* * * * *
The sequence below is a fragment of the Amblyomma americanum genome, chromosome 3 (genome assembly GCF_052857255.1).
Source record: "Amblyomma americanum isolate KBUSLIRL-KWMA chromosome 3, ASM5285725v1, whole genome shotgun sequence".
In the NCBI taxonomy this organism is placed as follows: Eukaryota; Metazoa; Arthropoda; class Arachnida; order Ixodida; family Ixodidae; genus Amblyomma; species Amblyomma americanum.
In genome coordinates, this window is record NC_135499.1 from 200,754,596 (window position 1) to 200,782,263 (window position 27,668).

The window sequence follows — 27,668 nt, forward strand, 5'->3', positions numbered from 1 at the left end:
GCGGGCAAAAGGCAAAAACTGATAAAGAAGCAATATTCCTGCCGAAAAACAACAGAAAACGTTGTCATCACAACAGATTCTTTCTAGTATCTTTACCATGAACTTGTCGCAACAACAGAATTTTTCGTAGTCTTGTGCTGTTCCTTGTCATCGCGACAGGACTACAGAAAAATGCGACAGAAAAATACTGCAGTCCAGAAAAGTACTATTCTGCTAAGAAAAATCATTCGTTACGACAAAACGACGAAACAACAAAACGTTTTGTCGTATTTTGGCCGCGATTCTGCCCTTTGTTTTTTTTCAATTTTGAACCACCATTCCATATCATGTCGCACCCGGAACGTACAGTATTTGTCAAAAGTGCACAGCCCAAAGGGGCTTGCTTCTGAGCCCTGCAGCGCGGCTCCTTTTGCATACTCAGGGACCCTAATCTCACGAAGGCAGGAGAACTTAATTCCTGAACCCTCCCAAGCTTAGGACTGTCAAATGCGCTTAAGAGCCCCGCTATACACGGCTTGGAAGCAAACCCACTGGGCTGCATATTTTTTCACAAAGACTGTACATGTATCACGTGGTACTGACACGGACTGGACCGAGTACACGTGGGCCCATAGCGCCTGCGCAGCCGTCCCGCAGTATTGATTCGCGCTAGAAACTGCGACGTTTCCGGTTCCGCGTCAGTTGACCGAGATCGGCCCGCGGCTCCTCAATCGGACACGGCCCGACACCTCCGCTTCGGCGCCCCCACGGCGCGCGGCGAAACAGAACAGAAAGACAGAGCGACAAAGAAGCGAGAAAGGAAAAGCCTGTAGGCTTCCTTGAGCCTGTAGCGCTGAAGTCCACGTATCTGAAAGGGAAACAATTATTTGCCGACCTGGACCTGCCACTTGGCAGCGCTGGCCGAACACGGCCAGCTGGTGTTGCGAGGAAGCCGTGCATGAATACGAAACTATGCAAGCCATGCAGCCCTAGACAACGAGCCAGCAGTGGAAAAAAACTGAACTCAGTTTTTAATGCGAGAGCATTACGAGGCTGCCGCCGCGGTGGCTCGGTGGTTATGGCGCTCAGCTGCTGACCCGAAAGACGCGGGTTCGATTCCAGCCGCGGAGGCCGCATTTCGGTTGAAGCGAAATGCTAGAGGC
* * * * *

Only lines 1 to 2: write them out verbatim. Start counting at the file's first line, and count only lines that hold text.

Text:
The sequence below is a fragment of the Amblyomma americanum genome, chromosome 3 (genome assembly GCF_052857255.1).
Source record: "Amblyomma americanum isolate KBUSLIRL-KWMA chromosome 3, ASM5285725v1, whole genome shotgun sequence".